The entire industry is in the midst of grappling with the consequences of Apple’s iOS 14.5+ rollout, Apple’s new ATT privacy framework, and their accompanying attribution solution, SKAdNetwork. At this point, few of us are strangers to the challenges of such a radical and sudden shift.
We will all continue to learn about what works for the ecosystem as iOS 14.5+ and SKAdNetwork proliferate, but one of the clear early conclusions is the importance of relevant, detailed, and scalable contextual data.
While the competition for identifiable users has arguably driven up acquisition cost, the strategic value of alternative targeting approaches, beyond user IDs, presents a great opportunity for increasing the return on your investment.
What is “contextual”?
Taking a step back to define “contextual data” helps hone in on the kinds of data sources and types that can be measured to drive performance.
Contextual ad serving data can refer to any metadata for an ad request that tells us something about the viewing environment where that ad is being served. This can be as broad as the platform, e.g. iOS versus Android, or as granular as the pairing of game features or visual style in the ad content with the sub-genre of the game in which the ad is shown.
Outside of gaming, more detailed contextual data can match with brand personas in the way that interest-based audiences commonly do today. For example, user interest in cheerful, colorful, and optimistic brands could be matched with mood data to more successfully market games or brands.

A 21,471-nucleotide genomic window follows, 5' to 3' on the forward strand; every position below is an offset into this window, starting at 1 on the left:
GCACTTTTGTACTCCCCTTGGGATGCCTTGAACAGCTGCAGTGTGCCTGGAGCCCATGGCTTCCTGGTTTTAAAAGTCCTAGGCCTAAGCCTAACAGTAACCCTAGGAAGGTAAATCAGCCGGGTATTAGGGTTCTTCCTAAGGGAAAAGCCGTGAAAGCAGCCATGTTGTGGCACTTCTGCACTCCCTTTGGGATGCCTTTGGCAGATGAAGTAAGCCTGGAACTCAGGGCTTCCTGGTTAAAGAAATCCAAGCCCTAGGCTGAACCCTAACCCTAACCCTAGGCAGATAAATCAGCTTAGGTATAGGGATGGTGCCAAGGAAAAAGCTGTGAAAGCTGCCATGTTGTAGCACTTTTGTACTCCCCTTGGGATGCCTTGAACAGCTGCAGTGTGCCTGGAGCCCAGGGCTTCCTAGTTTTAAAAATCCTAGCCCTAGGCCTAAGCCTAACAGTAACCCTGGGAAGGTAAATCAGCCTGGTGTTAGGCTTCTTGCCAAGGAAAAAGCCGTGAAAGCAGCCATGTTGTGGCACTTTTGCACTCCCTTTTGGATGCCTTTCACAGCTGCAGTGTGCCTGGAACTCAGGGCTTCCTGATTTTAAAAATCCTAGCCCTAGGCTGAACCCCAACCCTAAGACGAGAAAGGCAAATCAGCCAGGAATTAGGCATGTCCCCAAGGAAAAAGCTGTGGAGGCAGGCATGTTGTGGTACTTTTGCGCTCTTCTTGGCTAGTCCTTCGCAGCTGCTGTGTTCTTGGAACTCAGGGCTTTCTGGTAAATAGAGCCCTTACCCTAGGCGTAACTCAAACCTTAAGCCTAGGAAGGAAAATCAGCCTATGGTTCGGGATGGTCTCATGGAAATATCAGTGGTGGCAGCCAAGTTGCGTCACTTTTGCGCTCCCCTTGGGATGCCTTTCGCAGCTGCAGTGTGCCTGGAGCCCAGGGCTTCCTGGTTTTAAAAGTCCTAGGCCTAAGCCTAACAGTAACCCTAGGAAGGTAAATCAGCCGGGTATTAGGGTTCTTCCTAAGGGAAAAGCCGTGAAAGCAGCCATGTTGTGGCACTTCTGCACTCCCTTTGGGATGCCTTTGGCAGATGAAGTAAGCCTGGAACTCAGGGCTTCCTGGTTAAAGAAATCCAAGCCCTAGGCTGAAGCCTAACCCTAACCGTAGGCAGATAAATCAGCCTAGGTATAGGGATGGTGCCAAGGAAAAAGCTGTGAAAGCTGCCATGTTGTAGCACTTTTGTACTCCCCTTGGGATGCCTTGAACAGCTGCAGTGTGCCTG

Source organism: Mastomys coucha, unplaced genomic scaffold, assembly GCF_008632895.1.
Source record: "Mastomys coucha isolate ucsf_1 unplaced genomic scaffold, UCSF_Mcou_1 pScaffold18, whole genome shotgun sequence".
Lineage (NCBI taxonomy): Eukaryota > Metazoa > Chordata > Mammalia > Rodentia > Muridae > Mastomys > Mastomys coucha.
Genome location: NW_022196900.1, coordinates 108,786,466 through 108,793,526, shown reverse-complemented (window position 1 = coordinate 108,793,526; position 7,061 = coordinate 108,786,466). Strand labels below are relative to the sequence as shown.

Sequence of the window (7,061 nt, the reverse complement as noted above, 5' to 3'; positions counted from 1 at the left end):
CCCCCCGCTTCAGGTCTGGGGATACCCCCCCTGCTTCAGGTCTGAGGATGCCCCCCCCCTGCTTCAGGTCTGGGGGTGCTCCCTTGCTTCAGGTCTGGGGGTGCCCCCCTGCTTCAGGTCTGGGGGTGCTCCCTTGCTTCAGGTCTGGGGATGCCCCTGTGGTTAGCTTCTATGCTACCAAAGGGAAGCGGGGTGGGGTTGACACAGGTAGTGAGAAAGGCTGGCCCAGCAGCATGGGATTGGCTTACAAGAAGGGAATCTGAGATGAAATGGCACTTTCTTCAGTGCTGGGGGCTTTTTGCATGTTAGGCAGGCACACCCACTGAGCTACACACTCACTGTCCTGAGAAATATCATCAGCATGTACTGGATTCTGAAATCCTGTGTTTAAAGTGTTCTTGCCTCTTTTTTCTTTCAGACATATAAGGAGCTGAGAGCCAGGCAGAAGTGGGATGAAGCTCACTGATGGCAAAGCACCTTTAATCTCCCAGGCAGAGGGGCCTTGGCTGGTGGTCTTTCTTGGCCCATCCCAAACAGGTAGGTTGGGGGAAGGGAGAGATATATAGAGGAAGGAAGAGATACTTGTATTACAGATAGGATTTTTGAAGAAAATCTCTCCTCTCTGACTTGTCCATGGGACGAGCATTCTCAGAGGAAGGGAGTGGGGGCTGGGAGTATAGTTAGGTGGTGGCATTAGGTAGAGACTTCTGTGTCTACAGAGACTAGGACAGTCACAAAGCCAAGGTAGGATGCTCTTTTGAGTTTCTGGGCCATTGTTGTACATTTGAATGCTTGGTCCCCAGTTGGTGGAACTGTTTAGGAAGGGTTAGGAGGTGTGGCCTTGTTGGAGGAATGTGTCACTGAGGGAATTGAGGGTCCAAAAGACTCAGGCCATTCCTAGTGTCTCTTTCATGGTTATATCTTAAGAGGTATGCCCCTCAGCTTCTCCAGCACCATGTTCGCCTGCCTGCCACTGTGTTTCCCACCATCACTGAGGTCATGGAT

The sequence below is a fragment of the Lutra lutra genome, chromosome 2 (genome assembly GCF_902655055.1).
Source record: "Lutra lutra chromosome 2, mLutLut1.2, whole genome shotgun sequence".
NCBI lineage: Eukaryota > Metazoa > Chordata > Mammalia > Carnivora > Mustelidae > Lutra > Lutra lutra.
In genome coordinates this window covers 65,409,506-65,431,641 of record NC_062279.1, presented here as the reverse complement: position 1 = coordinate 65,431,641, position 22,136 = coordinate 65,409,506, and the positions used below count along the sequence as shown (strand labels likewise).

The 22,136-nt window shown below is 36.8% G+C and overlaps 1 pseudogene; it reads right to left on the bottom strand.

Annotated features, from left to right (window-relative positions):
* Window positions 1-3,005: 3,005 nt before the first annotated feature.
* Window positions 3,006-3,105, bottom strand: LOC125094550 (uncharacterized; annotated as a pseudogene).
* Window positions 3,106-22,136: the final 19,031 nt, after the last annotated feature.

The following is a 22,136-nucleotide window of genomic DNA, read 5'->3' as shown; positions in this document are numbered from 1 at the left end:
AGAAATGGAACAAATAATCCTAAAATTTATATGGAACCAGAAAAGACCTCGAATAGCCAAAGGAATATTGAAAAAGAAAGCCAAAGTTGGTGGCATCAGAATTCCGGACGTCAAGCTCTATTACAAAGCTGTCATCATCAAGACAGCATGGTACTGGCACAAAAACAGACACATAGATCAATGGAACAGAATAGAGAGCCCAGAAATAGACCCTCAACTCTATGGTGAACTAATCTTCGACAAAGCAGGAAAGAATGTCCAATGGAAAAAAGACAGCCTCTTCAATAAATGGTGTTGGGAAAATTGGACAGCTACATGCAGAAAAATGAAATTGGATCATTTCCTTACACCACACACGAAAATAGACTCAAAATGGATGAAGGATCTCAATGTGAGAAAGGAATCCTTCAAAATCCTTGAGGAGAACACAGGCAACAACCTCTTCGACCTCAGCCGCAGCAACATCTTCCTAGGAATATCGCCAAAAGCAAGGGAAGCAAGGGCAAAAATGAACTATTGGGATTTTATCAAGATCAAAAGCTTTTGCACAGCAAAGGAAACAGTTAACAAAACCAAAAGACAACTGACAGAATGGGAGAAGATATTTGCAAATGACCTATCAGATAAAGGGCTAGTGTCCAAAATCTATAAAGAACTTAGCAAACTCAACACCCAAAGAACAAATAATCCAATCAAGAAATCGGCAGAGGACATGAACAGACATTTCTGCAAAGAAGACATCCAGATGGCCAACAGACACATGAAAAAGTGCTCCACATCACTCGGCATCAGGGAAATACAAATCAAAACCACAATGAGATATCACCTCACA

With contextual data, we are attempting to infer as much about the viewing audience as the environment can tell us. The richer the data, the more we are able to predict the performance of an ad and its potential appeal to the audience.
In the past, we relied on vast stores of user data to predict audience interest and engagement. Now that both user and device-level data are far more limited, we need deeper and richer data about the viewing environment.
Understanding the viewing environment
Contextual targeting is not new, and there are thankfully many options for marketers to pursue in an effort to add tools. But it has become imperative that we do this on both sides of the ad request to capture context cues for the entire viewing environment, i.e., for the publisher and also for the ad itself.
The implication is that advertisers should pursue matching strategies to deliver creatives with similar context cues within app environments that have the same attributes, down to a high resolution of detail.
Ultimately, advertisers need datasets that go beyond basic genres and performance ranking, and into sub-genres, game features, and other attributes that are signifiers of interest and that allow advertisers to scale their creatives.
This combination gives advertisers a unique set of contextual data cues across the entire viewing environment that will help them perform the best.
Applying contextual data in practice
One of the key challenges that scalable contextual data can help marketers solve is the difficulty in manually managing targeted app lists, metadata, and matching them in a systematic way to properly execute campaign objectives. This is compounded by the challenge of limited user data due to Apple’s recent privacy rules and the high variability in Return on Investment (ROI) when predictive performance data is scarce.